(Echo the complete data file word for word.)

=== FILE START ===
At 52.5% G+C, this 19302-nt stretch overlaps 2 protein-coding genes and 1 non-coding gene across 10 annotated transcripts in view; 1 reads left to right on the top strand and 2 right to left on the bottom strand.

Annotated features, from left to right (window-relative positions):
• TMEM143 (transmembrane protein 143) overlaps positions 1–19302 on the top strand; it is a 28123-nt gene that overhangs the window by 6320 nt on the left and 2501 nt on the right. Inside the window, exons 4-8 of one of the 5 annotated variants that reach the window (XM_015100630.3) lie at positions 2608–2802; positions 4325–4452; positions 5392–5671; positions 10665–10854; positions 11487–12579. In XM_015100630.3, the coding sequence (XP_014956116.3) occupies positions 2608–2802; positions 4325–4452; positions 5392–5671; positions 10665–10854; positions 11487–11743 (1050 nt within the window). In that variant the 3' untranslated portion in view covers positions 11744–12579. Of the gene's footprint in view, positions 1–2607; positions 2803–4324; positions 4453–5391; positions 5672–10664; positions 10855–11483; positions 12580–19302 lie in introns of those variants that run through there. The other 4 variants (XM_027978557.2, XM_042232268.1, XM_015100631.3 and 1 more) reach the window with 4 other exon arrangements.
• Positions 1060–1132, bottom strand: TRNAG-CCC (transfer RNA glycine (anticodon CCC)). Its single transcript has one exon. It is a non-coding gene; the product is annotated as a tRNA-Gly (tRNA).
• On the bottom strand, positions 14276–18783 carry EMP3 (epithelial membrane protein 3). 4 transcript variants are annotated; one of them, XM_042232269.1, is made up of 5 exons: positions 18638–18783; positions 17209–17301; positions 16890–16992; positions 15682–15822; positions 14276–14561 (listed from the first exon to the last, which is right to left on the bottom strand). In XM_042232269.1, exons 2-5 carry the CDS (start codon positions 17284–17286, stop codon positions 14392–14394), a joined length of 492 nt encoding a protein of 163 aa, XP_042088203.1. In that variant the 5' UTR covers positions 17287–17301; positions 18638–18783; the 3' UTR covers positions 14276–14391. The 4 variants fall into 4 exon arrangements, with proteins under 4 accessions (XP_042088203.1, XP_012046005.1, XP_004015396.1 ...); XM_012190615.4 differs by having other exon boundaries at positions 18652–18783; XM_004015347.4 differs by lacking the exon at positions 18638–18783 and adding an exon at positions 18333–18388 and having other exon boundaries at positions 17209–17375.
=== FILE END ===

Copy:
At 52.5% G+C, this 19302-nt stretch overlaps 2 protein-coding genes and 1 non-coding gene across 10 annotated transcripts in view; 1 reads left to right on the top strand and 2 right to left on the bottom strand.

Annotated features, from left to right (window-relative positions):
• TMEM143 (transmembrane protein 143) overlaps positions 1–19302 on the top strand; it is a 28123-nt gene that overhangs the window by 6320 nt on the left and 2501 nt on the right. Inside the window, exons 4-8 of one of the 5 annotated variants that reach the window (XM_015100630.3) lie at positions 2608–2802; positions 4325–4452; positions 5392–5671; positions 10665–10854; positions 11487–12579. In XM_015100630.3, the coding sequence (XP_014956116.3) occupies positions 2608–2802; positions 4325–4452; positions 5392–5671; positions 10665–10854; positions 11487–11743 (1050 nt within the window). In that variant the 3' untranslated portion in view covers positions 11744–12579. Of the gene's footprint in view, positions 1–2607; positions 2803–4324; positions 4453–5391; positions 5672–10664; positions 10855–11483; positions 12580–19302 lie in introns of those variants that run through there. The other 4 variants (XM_027978557.2, XM_042232268.1, XM_015100631.3 and 1 more) reach the window with 4 other exon arrangements.
• Positions 1060–1132, bottom strand: TRNAG-CCC (transfer RNA glycine (anticodon CCC)). Its single transcript has one exon. It is a non-coding gene; the product is annotated as a tRNA-Gly (tRNA).
• On the bottom strand, positions 14276–18783 carry EMP3 (epithelial membrane protein 3). 4 transcript variants are annotated; one of them, XM_042232269.1, is made up of 5 exons: positions 18638–18783; positions 17209–17301; positions 16890–16992; positions 15682–15822; positions 14276–14561 (listed from the first exon to the last, which is right to left on the bottom strand). In XM_042232269.1, exons 2-5 carry the CDS (start codon positions 17284–17286, stop codon positions 14392–14394), a joined length of 492 nt encoding a protein of 163 aa, XP_042088203.1. In that variant the 5' UTR covers positions 17287–17301; positions 18638–18783; the 3' UTR covers positions 14276–14391. The 4 variants fall into 4 exon arrangements, with proteins under 4 accessions (XP_042088203.1, XP_012046005.1, XP_004015396.1 ...); XM_012190615.4 differs by having other exon boundaries at positions 18652–18783; XM_004015347.4 differs by lacking the exon at positions 18638–18783 and adding an exon at positions 18333–18388 and having other exon boundaries at positions 17209–17375.